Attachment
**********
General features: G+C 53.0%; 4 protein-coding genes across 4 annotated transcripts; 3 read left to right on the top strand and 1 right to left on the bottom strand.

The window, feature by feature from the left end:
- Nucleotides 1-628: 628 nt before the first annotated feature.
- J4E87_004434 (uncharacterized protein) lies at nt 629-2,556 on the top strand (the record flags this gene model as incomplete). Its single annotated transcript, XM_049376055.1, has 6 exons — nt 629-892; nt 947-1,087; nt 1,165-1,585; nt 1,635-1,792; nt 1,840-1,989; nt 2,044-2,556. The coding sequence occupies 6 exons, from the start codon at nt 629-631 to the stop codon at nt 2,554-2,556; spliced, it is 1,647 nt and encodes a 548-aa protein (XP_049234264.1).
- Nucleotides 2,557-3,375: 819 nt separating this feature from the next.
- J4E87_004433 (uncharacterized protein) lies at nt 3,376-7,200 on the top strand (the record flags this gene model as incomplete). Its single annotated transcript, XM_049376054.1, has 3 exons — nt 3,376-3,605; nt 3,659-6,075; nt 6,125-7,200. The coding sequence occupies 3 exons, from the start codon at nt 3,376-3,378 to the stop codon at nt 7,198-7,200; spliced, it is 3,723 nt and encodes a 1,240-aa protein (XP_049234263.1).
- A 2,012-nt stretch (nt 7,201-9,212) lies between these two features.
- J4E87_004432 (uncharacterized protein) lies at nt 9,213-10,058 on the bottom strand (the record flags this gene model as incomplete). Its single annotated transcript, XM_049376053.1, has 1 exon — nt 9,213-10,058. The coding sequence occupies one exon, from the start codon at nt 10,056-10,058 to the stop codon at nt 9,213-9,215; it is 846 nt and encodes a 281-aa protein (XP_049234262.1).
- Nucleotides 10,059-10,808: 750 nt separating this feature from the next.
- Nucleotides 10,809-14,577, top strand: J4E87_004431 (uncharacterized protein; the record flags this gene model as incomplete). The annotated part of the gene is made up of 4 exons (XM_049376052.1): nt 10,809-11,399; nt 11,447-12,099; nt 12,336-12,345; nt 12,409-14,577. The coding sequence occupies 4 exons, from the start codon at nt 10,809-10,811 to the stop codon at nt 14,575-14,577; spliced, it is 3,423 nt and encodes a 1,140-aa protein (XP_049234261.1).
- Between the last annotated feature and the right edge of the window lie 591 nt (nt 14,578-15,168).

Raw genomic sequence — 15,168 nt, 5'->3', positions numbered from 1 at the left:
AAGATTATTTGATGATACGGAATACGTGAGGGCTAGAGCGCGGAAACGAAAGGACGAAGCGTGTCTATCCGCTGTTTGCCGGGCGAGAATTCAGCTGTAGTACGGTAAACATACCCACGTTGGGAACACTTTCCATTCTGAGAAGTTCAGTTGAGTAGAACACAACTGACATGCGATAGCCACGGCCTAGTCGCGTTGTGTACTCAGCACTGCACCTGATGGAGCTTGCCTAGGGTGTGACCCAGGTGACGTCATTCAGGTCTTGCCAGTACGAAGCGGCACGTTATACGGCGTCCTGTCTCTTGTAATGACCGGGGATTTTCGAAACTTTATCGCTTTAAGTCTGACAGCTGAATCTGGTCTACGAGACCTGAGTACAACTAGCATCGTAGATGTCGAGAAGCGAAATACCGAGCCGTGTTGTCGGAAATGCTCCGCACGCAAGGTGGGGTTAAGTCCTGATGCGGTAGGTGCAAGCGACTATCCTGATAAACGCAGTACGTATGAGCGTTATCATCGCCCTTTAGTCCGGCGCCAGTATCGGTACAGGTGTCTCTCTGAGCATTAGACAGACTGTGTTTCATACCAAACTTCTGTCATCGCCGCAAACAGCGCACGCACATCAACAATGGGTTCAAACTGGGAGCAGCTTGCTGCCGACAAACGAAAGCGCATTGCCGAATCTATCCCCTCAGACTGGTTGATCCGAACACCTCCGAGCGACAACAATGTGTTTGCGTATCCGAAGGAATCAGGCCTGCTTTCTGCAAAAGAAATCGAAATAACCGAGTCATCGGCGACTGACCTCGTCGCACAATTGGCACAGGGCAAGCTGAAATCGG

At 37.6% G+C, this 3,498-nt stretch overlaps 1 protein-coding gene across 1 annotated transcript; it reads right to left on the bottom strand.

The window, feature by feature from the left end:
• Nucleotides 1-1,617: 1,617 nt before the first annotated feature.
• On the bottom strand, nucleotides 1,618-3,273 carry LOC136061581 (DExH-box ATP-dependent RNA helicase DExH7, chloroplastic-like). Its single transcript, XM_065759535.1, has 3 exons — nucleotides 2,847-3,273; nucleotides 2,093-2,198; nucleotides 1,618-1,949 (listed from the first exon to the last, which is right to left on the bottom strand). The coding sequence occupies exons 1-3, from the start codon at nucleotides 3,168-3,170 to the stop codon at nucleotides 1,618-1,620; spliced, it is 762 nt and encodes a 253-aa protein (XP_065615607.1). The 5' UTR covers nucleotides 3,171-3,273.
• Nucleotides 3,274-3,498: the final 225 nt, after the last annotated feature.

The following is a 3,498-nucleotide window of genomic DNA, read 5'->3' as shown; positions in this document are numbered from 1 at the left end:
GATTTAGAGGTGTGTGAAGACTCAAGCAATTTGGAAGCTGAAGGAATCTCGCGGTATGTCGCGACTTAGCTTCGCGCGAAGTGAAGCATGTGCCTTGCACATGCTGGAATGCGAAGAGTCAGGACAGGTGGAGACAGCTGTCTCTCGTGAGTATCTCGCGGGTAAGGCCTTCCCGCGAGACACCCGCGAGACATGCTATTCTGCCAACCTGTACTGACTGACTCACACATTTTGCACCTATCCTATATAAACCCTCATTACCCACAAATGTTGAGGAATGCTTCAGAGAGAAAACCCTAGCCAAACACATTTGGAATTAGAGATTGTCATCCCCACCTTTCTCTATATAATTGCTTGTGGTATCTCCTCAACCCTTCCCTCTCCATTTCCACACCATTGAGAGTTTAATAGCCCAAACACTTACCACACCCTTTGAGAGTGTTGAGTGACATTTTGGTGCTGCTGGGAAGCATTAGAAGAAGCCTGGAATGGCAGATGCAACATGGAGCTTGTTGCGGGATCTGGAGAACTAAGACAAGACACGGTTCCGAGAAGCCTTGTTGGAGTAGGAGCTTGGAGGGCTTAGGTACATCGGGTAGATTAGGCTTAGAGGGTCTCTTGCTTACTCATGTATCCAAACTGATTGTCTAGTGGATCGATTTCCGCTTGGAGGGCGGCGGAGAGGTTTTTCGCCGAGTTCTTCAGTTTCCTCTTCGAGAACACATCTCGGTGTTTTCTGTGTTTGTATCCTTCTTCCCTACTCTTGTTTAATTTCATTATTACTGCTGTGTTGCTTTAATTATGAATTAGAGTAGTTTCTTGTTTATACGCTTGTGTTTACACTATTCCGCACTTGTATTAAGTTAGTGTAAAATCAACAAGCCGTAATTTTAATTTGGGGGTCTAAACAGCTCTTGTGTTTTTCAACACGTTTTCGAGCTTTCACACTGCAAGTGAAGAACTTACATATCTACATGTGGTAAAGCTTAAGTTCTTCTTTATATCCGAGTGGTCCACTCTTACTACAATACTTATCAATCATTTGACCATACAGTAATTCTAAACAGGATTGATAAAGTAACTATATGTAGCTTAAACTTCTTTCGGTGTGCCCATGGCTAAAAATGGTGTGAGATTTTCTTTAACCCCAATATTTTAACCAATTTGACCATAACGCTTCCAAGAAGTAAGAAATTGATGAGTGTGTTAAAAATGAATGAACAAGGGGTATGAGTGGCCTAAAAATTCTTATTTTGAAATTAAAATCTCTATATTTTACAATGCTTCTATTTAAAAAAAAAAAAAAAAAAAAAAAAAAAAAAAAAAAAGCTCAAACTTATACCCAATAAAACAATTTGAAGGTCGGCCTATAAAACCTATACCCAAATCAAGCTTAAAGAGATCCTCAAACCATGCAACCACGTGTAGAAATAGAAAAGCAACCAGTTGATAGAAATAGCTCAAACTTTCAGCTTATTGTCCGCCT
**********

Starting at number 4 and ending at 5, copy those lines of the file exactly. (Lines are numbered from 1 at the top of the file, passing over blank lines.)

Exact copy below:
- J4E87_004434 (uncharacterized protein) lies at nt 629-2,556 on the top strand (the record flags this gene model as incomplete). Its single annotated transcript, XM_049376055.1, has 6 exons — nt 629-892; nt 947-1,087; nt 1,165-1,585; nt 1,635-1,792; nt 1,840-1,989; nt 2,044-2,556. The coding sequence occupies 6 exons, from the start codon at nt 629-631 to the stop codon at nt 2,554-2,556; spliced, it is 1,647 nt and encodes a 548-aa protein (XP_049234264.1).
- Nucleotides 2,557-3,375: 819 nt separating this feature from the next.